There is so much to look at on this road. And here is another type  of road side photography ...

Roadside view of Aoraki/Mount Cook.Roadside view of Aoraki/Mount Cook.Taken from the side of the access road into the Mount Cook village with the road curving around and to the right with the mountain peak rising high above. The road coming in from bottom left and meandering thru the frame with Aoraki/Mount Cook dominating in the background. Even on a clear blue sky day a striking image can be don't always need the sunrises and sunsets and their vibrant colours. Don't be in any hurry at all when you drive down this road. So much to see for a new comer.

View of Aoraki/Mount Cook.View of Aoraki/Mount Cook.Looking over a hillock towards Mount Cook with a Kea flying high above with the ridge line in the foreground covered in felled wilding pines left to rot and native plants to one side. I had to include this image from the road in as it encompasses the varied landscapes from native plants, culled wilding pines to the dominate feature of Mount Cook. But also i discovered when this image came up on the big screen of the iMac was a lone bird flying high beside the mountain on the right. You can see the speck. Have the luxury of being able to zoom in and methinks its a native Kea. only image of one. So far...

Love them or hate them. Cairns seem to indicate at various points in the landscape the past presence of humans and their instinct for making mounds and structures with what's floating around...just like at the beach with driftwood. It must be some primeval instinct. 

Anyways this is Tasman Lake and you can see the glacier in the distance in the middle left with the surrounding alpine peaks.

Tasman Lake.Tasman Lake.A cairn beside the Tasman Lake with the glacier in the background on the left with snow covered mountains in the background on a blue sky day.

You can take a boat tour of this lake which gets you close and personal with the ice bergs floating in the lake. For a show of scale here is the little yellow boat  with 10 or so people in it looking minuscule...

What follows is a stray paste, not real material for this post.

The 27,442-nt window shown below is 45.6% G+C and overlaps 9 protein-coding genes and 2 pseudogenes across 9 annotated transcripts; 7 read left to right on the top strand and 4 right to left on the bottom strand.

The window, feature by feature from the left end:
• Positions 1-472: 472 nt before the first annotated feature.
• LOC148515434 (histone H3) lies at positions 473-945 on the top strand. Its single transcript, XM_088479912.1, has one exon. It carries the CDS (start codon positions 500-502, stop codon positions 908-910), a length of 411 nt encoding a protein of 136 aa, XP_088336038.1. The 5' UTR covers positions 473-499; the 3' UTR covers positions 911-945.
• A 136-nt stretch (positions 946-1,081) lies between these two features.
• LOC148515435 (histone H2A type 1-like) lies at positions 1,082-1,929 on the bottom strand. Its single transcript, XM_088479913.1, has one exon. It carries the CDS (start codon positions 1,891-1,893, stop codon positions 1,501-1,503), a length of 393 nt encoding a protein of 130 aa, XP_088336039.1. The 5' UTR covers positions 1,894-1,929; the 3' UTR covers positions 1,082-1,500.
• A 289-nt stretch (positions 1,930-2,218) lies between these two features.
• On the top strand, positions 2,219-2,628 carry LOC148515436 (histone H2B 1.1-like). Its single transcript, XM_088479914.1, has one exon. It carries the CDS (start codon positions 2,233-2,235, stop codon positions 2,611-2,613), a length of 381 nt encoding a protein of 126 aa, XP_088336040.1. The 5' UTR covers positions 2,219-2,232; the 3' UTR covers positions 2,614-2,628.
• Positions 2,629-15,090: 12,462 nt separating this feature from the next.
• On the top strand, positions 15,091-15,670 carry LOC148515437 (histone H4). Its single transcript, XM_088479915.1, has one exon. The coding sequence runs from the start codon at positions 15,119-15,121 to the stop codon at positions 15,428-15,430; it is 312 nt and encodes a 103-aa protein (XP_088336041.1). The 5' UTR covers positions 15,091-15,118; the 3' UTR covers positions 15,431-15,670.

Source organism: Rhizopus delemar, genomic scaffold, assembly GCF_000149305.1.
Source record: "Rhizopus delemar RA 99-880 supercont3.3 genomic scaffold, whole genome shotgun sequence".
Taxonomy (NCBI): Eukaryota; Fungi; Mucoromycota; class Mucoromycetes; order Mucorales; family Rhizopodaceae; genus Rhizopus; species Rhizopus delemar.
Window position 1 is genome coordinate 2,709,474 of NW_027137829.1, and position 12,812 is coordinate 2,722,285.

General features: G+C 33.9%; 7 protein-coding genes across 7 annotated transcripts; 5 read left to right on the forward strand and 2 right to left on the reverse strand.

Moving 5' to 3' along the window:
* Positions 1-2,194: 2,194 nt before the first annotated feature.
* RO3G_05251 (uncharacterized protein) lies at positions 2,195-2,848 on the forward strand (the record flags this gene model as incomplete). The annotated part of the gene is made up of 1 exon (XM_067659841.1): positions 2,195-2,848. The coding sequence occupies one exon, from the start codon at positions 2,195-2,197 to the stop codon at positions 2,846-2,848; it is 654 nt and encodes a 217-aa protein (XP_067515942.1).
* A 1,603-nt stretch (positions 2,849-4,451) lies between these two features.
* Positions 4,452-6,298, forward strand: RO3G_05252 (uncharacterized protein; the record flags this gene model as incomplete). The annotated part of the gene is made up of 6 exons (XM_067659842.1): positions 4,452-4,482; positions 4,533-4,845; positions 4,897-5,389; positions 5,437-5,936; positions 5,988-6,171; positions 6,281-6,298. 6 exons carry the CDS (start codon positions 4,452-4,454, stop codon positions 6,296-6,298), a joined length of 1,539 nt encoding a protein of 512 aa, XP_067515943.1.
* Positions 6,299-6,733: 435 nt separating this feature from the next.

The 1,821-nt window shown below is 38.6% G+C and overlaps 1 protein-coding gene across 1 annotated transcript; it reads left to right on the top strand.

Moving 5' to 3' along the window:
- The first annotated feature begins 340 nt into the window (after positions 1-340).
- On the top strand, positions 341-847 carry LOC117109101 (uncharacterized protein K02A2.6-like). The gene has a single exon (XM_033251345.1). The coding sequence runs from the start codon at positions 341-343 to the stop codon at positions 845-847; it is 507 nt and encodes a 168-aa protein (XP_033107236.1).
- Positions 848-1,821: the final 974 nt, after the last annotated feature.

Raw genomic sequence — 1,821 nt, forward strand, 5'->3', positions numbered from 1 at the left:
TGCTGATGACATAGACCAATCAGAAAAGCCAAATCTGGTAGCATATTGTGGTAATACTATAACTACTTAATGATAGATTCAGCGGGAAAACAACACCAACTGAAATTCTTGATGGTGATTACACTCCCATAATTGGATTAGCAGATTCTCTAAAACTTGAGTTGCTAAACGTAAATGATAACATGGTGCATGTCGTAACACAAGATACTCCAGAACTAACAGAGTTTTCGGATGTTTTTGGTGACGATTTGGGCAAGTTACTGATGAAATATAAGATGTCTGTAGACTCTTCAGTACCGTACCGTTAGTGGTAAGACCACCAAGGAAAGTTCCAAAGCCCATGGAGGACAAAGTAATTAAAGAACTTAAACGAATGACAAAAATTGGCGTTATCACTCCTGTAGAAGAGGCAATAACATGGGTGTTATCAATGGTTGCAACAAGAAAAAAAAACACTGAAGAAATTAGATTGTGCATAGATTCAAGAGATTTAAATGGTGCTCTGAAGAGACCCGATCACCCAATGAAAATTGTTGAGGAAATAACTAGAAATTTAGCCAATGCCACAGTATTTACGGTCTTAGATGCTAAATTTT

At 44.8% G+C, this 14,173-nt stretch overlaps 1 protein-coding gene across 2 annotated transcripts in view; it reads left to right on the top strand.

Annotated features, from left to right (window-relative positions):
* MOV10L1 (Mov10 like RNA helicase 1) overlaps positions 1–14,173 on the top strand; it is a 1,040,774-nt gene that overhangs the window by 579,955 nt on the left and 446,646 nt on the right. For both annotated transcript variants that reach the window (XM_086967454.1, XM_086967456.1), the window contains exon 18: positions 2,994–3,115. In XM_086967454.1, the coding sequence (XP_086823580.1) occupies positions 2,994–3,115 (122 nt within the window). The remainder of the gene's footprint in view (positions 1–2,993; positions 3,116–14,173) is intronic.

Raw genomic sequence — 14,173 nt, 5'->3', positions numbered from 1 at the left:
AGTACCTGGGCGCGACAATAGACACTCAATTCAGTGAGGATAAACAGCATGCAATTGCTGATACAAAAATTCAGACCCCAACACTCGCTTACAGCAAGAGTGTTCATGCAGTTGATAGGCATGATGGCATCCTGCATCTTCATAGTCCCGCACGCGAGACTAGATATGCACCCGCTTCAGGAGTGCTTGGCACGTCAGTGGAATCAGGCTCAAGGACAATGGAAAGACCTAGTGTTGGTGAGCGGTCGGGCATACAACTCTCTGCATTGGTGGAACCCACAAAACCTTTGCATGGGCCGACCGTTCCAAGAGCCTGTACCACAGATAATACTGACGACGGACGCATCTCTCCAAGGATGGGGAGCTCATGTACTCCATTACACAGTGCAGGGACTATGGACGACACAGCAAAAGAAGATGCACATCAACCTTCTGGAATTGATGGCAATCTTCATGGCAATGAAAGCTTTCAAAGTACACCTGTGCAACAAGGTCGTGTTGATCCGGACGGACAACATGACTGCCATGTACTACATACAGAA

Tourists at Tasman Lake.Tourists at Tasman Lake.A small tourist power boat beside a small iceberg in Tasman Lake with the glacier in the far distance and snow covered mountains in the far distance. It shows how small the boat is in the vast landscape.

There is another quick walk to a lookout up this valley as well as the much used Hooker Valley track but if you are either time poor or not hiking fit this area is a great option to get you near a glacier and its lake. The boat tour is probably a added incentive here to get up close and personal to chunks of ice. 

Lake Tekapo

It's a small village here and very tourist orientated but won't let that hold them back as it's a really stunning place. Thats why people come. To see grand landscapes which is totally different from where most people live in densely populated cities. 

At Lake Tekapo it's the Church Of The Good Shepherd that rules the roost with the lake as a stunning backdrop. Post covid the visitor numbers are down on what was normal so only encountered one tour bus full of Aussies who were a chatty bunch. Even so getting what photogs call a 'clean' shot of a place with-out people messing things up is difficult as you tend to have a messy uncoordinated view with people doing random stuff. Or in other words a balanced looking image. It also can become problematic if you sell a print with a recognisable person in the frame and they haven't given permission or signed a model release if you sell a digital version of that image. The only 'out' here is to sell the image as a 'editorial' shot such as to a newspaper for a news item. It's bit of a grey area so rather avoid it. This why if there are people in the image apart from myself i don't sell that image.

This leads on to these images from around the church. Recent advances in post processing software has made removing people so easy now and hence we have the classic view sans people...